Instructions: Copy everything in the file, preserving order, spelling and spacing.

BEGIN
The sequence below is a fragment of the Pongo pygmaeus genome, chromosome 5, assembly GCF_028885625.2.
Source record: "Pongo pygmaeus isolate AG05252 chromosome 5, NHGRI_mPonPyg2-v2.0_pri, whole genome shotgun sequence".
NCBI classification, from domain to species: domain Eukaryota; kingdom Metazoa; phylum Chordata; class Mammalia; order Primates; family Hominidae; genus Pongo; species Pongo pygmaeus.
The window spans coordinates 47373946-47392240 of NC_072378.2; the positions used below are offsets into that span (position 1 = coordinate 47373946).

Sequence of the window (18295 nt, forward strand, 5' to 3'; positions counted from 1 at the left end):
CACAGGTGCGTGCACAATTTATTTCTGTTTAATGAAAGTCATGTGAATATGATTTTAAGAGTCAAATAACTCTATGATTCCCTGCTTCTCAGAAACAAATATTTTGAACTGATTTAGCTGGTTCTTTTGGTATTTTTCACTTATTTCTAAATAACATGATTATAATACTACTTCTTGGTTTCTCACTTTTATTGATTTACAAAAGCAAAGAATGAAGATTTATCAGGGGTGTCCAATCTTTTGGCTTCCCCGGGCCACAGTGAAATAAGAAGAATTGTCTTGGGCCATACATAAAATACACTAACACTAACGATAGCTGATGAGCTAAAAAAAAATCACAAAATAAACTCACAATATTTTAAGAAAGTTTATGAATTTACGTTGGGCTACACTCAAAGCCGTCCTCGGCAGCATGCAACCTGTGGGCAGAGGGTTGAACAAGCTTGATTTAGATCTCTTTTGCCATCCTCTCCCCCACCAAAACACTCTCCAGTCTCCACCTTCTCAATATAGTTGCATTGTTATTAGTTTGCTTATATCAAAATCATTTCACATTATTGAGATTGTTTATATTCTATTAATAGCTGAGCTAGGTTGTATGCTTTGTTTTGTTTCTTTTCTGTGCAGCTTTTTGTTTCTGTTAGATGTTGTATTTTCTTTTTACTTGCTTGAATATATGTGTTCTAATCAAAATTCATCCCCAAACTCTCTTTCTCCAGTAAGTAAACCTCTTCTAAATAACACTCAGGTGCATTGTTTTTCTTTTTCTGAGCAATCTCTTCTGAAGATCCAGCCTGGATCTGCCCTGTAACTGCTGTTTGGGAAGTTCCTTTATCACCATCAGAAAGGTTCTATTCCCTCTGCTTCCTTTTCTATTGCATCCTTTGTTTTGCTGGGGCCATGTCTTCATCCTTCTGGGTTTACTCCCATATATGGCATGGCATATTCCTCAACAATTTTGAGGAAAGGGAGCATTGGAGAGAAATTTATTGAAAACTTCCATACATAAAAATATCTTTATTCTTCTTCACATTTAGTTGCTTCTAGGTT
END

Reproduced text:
The sequence below is a fragment of the Pongo pygmaeus genome, chromosome 5, assembly GCF_028885625.2.
Source record: "Pongo pygmaeus isolate AG05252 chromosome 5, NHGRI_mPonPyg2-v2.0_pri, whole genome shotgun sequence".
NCBI classification, from domain to species: domain Eukaryota; kingdom Metazoa; phylum Chordata; class Mammalia; order Primates; family Hominidae; genus Pongo; species Pongo pygmaeus.
The window spans coordinates 47373946-47392240 of NC_072378.2; the positions used below are offsets into that span (position 1 = coordinate 47373946).

Sequence of the window (18295 nt, forward strand, 5' to 3'; positions counted from 1 at the left end):
CACAGGTGCGTGCACAATTTATTTCTGTTTAATGAAAGTCATGTGAATATGATTTTAAGAGTCAAATAACTCTATGATTCCCTGCTTCTCAGAAACAAATATTTTGAACTGATTTAGCTGGTTCTTTTGGTATTTTTCACTTATTTCTAAATAACATGATTATAATACTACTTCTTGGTTTCTCACTTTTATTGATTTACAAAAGCAAAGAATGAAGATTTATCAGGGGTGTCCAATCTTTTGGCTTCCCCGGGCCACAGTGAAATAAGAAGAATTGTCTTGGGCCATACATAAAATACACTAACACTAACGATAGCTGATGAGCTAAAAAAAAATCACAAAATAAACTCACAATATTTTAAGAAAGTTTATGAATTTACGTTGGGCTACACTCAAAGCCGTCCTCGGCAGCATGCAACCTGTGGGCAGAGGGTTGAACAAGCTTGATTTAGATCTCTTTTGCCATCCTCTCCCCCACCAAAACACTCTCCAGTCTCCACCTTCTCAATATAGTTGCATTGTTATTAGTTTGCTTATATCAAAATCATTTCACATTATTGAGATTGTTTATATTCTATTAATAGCTGAGCTAGGTTGTATGCTTTGTTTTGTTTCTTTTCTGTGCAGCTTTTTGTTTCTGTTAGATGTTGTATTTTCTTTTTACTTGCTTGAATATATGTGTTCTAATCAAAATTCATCCCCAAACTCTCTTTCTCCAGTAAGTAAACCTCTTCTAAATAACACTCAGGTGCATTGTTTTTCTTTTTCTGAGCAATCTCTTCTGAAGATCCAGCCTGGATCTGCCCTGTAACTGCTGTTTGGGAAGTTCCTTTATCACCATCAGAAAGGTTCTATTCCCTCTGCTTCCTTTTCTATTGCATCCTTTGTTTTGCTGGGGCCATGTCTTCATCCTTCTGGGTTTACTCCCATATATGGCATGGCATATTCCTCAACAATTTTGAGGAAAGGGAGCATTGGAGAGAAATTTATTGAAAACTTCCATACATAAAAATATCTTTATTCTTCTTCACATTTAGTTGCTTCTAGGTT